Facebook’s Mobile Challenges Tip of the Iceberg for Industry

Facebook announced its first quarterly earnings since going public yesterday afternoon, and their struggles with monetizing mobile are a reflection of what every media executive is worried about for their own business.

Mobile growth accelerating

57% of Facebook’s near Billion monthly active users are from mobile, up from 44% from one year ago and 32% from two years ago. That represents a 78% surge in the past two years alone.

Facebook’s audience from mobile will likely be 70% of their total active user base in one year from now as smartphone penetration is accelerating. In February 2012, smartphone penetration surpassed 50% in the United States. With new devices launching from the likes of Apple and Samsung every year and the cost of ownership coming down quickly, it won’t be long before there are billions of smartphones in-market. Consumption on smartphones is happening everywhere.

Source: clickymedia

Last month at Apple’s Worldwide Developers Conference, they announced tight Facebook integration with iOS6, making it easier to Like, Post, Comment and Share your photos, location, updates, news and events directly to Facebook. When iOS6 launches this fall, you can expect Facebook’s mobile engagement to further accelerate.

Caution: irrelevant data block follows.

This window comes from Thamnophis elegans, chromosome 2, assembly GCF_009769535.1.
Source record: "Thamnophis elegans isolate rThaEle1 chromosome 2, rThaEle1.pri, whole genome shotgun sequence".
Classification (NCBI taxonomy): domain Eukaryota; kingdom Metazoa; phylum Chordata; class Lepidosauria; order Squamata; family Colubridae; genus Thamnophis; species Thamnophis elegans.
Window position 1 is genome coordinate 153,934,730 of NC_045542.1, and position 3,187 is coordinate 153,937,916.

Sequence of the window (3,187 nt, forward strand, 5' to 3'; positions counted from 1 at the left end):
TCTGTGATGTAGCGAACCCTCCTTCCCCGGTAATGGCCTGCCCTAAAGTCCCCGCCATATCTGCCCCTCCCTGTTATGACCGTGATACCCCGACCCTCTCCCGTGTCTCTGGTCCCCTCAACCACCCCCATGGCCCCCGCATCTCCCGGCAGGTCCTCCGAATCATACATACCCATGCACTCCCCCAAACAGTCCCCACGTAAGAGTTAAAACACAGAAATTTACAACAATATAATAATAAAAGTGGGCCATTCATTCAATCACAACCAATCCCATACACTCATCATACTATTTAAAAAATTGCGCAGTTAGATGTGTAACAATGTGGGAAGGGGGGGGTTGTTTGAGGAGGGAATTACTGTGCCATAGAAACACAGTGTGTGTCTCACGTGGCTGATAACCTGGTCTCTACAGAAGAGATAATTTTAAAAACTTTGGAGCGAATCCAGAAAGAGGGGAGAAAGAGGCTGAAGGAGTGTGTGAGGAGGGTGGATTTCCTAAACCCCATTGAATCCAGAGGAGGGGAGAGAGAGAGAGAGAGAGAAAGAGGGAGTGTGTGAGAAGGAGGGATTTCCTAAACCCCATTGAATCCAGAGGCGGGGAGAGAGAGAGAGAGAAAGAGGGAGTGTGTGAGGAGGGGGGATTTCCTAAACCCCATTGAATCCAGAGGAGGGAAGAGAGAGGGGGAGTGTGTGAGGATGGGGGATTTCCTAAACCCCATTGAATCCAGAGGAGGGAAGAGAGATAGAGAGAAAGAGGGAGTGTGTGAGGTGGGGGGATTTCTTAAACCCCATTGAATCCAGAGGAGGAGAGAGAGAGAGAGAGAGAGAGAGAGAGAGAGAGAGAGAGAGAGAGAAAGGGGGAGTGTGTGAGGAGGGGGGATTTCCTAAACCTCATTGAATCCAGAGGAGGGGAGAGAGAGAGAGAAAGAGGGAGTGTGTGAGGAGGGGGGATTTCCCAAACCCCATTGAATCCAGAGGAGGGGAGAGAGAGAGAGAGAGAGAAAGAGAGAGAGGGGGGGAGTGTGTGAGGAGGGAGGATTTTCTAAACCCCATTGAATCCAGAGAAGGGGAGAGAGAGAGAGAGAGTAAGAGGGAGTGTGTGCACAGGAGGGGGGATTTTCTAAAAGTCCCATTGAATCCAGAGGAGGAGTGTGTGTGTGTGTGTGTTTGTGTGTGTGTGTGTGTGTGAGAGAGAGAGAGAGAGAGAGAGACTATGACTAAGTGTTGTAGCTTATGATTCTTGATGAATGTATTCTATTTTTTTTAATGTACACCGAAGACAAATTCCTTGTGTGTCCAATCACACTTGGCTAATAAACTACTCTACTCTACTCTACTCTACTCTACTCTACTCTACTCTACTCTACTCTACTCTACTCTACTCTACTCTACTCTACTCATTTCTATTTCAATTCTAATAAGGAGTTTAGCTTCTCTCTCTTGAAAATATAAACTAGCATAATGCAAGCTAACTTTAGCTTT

Facebook needs to compete with itself to monetize mobile

Recent data showed that while mobile represents 23% of consumer time spent (compared to TV, print, web and radio), it only represents 1% of advertiser spend. This is the largest challenge facing Facebook and the media industry – how to monetize mobile.

A major challenge advertisers, marketers and brands have with extending digital campaigns to mobile is the lack of a destination or landing page optimized for the small screen. They are not interested in creating a ‘one-off’, flat mobile landing page that does not connect back into their existing online infrastructure, tools and processes. The investment to extend their existing web presence to mobile is high (especially for large advertisers) and competing against other areas of focus such as e-commerce, search, video and social media.

Learning from Google

Google is the first (and only so far) to build a $1 Billion+ mobile ad business and they are investing in helping advertisers overcome the obstacles faced when going mobile. GOMO is an example of an initiative by Google to help small to medium sized businesses create mobile websites and even test existing websites within mobile browsers.

Google has also launched a Guide to the App Galaxy website to inform and educate the ecosystem on how to navigate the complex app landscape.

Additional investments in helping advertisers understand the value and break down barriers from Facebook and businesses looking to monetize on mobile are necessary to address one of the industry’s biggest challenges.